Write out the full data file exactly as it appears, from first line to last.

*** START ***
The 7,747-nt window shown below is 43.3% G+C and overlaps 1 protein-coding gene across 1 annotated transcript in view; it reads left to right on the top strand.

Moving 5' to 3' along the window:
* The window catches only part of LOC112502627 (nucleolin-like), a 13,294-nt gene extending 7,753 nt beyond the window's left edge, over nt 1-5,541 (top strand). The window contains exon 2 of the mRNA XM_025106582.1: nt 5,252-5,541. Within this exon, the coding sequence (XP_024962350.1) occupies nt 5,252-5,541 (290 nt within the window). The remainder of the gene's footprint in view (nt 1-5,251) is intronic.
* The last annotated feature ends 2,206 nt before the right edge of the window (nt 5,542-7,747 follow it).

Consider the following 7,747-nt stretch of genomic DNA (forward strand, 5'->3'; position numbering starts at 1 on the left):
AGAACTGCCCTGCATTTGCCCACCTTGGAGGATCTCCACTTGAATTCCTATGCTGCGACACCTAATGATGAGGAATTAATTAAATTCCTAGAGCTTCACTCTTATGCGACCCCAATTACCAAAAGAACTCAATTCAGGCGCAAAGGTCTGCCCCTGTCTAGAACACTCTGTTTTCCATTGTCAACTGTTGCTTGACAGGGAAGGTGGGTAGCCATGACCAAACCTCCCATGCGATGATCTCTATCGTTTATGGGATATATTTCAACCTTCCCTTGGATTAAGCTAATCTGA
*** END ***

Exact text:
The 7,747-nt window shown below is 43.3% G+C and overlaps 1 protein-coding gene across 1 annotated transcript in view; it reads left to right on the top strand.

Moving 5' to 3' along the window:
* The window catches only part of LOC112502627 (nucleolin-like), a 13,294-nt gene extending 7,753 nt beyond the window's left edge, over nt 1-5,541 (top strand). The window contains exon 2 of the mRNA XM_025106582.1: nt 5,252-5,541. Within this exon, the coding sequence (XP_024962350.1) occupies nt 5,252-5,541 (290 nt within the window). The remainder of the gene's footprint in view (nt 1-5,251) is intronic.
* The last annotated feature ends 2,206 nt before the right edge of the window (nt 5,542-7,747 follow it).

Consider the following 7,747-nt stretch of genomic DNA (forward strand, 5'->3'; position numbering starts at 1 on the left):
AGAACTGCCCTGCATTTGCCCACCTTGGAGGATCTCCACTTGAATTCCTATGCTGCGACACCTAATGATGAGGAATTAATTAAATTCCTAGAGCTTCACTCTTATGCGACCCCAATTACCAAAAGAACTCAATTCAGGCGCAAAGGTCTGCCCCTGTCTAGAACACTCTGTTTTCCATTGTCAACTGTTGCTTGACAGGGAAGGTGGGTAGCCATGACCAAACCTCCCATGCGATGATCTCTATCGTTTATGGGATATATTTCAACCTTCCCTTGGATTAAGCTAATCTGA